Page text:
Sweden is a unitary state, currently divided into twenty-one counties (län). Each county has a County Administrative Board or länsstyrelse, which is appointed by the government (the first Swedish County Administrative Board was made up by the Swedish Prime Minister Axel Oxenstierna in 1634). In each county there is also a separate County Council or landsting, which is elected directly by the people.

Each county further divides into a number of municipalities or kommuner, with a total of 290 municipalities in 2004. Municipal government in Sweden is similar to city commission government and cabinet-style council government. A legislative municipal assembly (kommunfullmäktige) of between 31 and 101 members (always an uneven number) is elected from party-list proportional representation at municipal elections, held every four years in conjunction with the national parliamentary elections.

The municipalities are also divided into a total of 2,512 parishes, or församlingar (2000). These have traditionally been a subdivision of the Church of Sweden, but still have importance as districts for census and elections.

There are also older historical divisions, primarily the twenty-five provinces and three lands, which still retain cultural significance. The Swedish government is investigating the possibilities of merging the current 21 counties into circa 9 larger regions along the lines of the current riksområden used for statistical purposes. If approved, these would come into effect around 2015.

People Population: 9,045,389 (July 2008 est.)
Age structure: 0-14 years: 16% (male 745,110/female 703,857)
15-64 years: 65.6% (male 3,008,148/female 2,928,930)
65 years and over: 18.3% (male 729,500/female 929,844) (2008 est.)
Median age: total: 41.3 years
male: 40.2 years
female: 42.4 years (2008 est.)
Population growth rate: 0.157% (2008 est.)
Birth rate: 10.15 births/1,000 population (2008 est.)
Death rate: 10.24 deaths/1,000 population (2008 est.)
Net migration rate: 1.66 migrant(s)/1,000 population (2008 est.)
Sex ratio: at birth: 1.06 male(s)/female
under 15 years: 1.06 male(s)/female
15-64 years: 1.03 male(s)/female
65 years and over: 0.78 male(s)/female
total population: 0.98 male(s)/female (2008 est.)
Infant mortality rate: total: 2.75 deaths/1,000 live births
male: 2.91 deaths/1,000 live births
female: 2.58 deaths/1,000 live births (2008 est.)
Life expectancy at birth: total population: 80.74 years
male: 78.49 years
female: 83.13 years (2008 est.)
Total fertility rate: 1.67 children born/woman (2008 est.)
HIV/AIDS - adult prevalence rate: 0.1% (2001 est.)
HIV/AIDS - people living with HIV/AIDS: 3,600 (2001 est.)
HIV/AIDS - deaths: fewer than 100 (2003 est.)
Nationality: noun: Swede(s)
adjective: Swedish
Ethnic groups: indigenous population: Swedes with Finnish and Sami minorities; foreign-born or first-generation immigrants: Finns, Yugoslavs, Danes, Norwegians, Greeks, Turks
Religions: Lutheran 87%, other (includes Roman Catholic, Orthodox, Baptist, Muslim, Jewish, and Buddhist) 13%
Languages: Swedish, small Sami- and Finnish-speaking minorities
Literacy: definition: age 15 and over can read and write
total population: 99%
male: 99%
female: 99% (2003 est.)
School life expectancy (primary to tertiary education): total: 16 years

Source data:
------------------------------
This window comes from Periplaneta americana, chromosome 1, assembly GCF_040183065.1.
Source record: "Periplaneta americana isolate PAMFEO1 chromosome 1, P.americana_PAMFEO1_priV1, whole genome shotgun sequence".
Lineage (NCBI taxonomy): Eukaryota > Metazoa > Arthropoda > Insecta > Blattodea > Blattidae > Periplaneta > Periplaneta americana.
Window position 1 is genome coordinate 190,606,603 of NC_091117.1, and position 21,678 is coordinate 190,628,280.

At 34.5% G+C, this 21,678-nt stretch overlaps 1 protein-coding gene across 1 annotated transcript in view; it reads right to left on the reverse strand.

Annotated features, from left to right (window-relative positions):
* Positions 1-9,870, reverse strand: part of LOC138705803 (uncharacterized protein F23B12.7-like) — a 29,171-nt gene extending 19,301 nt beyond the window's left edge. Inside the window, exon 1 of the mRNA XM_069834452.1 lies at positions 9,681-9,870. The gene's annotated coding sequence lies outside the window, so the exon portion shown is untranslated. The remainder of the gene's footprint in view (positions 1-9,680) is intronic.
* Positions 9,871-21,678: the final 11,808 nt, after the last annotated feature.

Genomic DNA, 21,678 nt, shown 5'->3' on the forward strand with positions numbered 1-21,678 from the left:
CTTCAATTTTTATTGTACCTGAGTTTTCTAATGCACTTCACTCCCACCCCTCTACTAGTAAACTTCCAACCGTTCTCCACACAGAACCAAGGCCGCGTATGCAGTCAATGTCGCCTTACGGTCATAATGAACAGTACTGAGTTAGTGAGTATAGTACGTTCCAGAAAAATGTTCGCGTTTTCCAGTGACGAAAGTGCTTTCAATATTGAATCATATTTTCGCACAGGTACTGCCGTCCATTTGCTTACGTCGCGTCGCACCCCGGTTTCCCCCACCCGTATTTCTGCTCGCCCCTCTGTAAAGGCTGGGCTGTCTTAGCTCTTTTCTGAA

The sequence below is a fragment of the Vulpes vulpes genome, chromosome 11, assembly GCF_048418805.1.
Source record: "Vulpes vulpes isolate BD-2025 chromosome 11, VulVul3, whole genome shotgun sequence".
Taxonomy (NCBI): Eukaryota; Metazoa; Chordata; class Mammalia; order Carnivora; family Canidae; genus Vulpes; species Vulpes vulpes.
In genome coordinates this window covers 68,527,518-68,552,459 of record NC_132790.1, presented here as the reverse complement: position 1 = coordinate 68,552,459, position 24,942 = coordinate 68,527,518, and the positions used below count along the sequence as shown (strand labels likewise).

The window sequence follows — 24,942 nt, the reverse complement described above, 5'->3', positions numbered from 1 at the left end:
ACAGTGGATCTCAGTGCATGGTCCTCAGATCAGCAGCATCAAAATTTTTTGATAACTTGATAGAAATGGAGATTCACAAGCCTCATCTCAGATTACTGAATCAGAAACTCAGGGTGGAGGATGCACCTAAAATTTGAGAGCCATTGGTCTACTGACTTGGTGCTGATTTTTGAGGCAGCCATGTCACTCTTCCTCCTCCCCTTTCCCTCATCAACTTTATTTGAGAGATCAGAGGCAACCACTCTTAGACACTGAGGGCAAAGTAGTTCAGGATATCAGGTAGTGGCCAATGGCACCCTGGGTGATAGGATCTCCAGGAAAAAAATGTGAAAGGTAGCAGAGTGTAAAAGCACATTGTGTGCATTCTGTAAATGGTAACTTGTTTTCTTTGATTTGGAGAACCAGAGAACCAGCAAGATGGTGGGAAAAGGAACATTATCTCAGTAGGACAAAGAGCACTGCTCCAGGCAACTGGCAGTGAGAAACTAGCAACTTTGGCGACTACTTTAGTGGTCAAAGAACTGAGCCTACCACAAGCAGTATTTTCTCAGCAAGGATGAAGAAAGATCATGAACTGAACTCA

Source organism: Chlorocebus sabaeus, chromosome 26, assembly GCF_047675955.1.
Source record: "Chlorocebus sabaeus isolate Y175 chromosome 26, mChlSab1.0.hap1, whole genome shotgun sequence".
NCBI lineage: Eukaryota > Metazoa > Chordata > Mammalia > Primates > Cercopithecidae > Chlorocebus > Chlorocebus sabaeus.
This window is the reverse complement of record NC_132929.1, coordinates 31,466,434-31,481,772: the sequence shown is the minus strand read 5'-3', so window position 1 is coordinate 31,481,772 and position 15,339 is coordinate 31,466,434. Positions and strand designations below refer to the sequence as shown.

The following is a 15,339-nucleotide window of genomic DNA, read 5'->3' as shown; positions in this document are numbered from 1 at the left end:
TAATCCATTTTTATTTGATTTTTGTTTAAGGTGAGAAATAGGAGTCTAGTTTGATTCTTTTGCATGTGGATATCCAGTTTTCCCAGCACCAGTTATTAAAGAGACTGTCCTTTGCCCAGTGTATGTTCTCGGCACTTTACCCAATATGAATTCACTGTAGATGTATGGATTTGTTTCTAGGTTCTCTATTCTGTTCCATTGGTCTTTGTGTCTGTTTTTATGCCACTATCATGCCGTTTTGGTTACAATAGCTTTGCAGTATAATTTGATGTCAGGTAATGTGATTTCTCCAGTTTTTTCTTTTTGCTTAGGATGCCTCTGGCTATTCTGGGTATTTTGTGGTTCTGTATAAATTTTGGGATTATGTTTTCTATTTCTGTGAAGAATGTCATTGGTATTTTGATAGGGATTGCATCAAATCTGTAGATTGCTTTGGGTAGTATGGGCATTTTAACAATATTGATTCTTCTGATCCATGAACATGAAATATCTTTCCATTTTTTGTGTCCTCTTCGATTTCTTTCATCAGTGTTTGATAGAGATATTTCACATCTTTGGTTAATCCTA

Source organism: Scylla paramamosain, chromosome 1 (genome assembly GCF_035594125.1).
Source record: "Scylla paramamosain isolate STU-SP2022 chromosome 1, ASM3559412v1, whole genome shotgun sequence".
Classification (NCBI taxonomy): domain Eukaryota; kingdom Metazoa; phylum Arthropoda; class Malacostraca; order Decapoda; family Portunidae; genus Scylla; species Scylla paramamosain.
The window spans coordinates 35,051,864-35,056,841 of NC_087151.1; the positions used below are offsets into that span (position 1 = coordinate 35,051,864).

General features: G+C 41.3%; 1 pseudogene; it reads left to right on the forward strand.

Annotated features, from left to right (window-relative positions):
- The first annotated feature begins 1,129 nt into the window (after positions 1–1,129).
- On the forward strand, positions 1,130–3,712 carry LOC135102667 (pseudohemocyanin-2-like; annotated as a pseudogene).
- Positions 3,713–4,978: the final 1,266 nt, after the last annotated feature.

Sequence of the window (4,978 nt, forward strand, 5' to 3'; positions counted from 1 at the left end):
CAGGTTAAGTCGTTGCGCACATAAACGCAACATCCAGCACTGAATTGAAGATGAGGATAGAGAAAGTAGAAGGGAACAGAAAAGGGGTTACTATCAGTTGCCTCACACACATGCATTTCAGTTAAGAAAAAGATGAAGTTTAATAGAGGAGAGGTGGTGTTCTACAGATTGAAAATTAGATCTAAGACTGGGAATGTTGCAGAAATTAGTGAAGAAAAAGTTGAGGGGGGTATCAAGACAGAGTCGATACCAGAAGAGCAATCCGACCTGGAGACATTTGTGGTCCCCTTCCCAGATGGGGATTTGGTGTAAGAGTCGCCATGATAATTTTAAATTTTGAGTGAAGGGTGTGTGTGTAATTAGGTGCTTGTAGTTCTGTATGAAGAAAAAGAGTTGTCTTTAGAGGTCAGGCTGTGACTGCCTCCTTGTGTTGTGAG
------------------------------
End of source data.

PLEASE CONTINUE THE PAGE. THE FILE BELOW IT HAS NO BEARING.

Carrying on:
male: 15 years
female: 17 years (2006)
Education expenditures: 7.1% of GDP (2005)
Government Country name: conventional long form: Kingdom of Sweden
conventional short form: Sweden
local long form: Konungariket Sverige
local short form: Sverige
Government type: constitutional monarchy
Capital: name: Stockholm
geographic coordinates: 59 20 N, 18 03 E
time difference: UTC+1 (6 hours ahead of Washington, DC during Standard Time)
daylight saving time: +1hr, begins last Sunday in March; ends last Sunday in October
Administrative divisions: 21 counties (lan, singular and plural); Blekinge, Dalarnas, Gavleborgs, Gotlands, Hallands, Jamtlands, Jonkopings, Kalmar, Kronobergs, Norrbottens, Orebro, Ostergotlands, Skane, Sodermanlands, Stockholm, Uppsala, Varmlands, Vasterbottens, Vasternorrlands, Vastmanlands, Vastra Gotalands
Independence: 6 June 1523 (Gustav VASA elected king)
National holiday: Swedish Flag Day, 6 June (1916); National Day, 6 June (1983)
Constitution: 1 January 1975
Legal system: civil law system influenced by customary law; accepts compulsory ICJ jurisdiction with reservations
Suffrage: 18 years of age; universal
Executive branch: chief of state: King CARL XVI GUSTAF (since 19 September 1973); Heir Apparent Princess VICTORIA Ingrid Alice Desiree, daughter of the monarch (born 14 July 1977)
head of government: Prime Minister Fredrik REINFELDT (since 5 October 2006)
cabinet: Cabinet appointed by the prime minister
elections: the monarchy is hereditary; following legislative elections, the prime minister is elected by the parliament; election last held on 17 September 2006 (next to be held in September 2010)
election results: Fredrik REINFELDT elected prime minister with 175 out of 349 votes
Legislative branch: unicameral Parliament or Riksdag (349 seats; members are elected by popular vote on a proportional representation basis to serve four-year terms)
elections: last held on 17 September 2006 (next to be held in September 2010)
election results: percent of vote by party - Social Democrats 37.2%, Moderates 27.8%, Center Party 8.3%, Liberal People's Party 8.0%, Christian Democrats 6.9%, Left Party 6.3%, Greens 5.4%; seats by party - Social Democrats 130, Moderates 97, Center Party 29, Liberal People's Party 28, Christian Democrats 24, Left Party 22, Greens 19
Judicial branch: Supreme Court or Hogsta Domstolen (judges are appointed by the prime minister and the cabinet)
Political parties and leaders: Center Party [Maud OLOFSSON]; Christian Democratic Party [Goran HAGGLUND]; Environment Party the Greens [no formal leader but party spokespersons are Maria WETTERSTRAND and Peter ERIKSSON]; Left Party or V (formerly Communist) [Lars OHLY]; Liberal People's Party [Jan BJORKLUND]; Moderate Party (conservative) [Fredrik REINFELDT]; Social Democratic Party [Mona SAHLIN]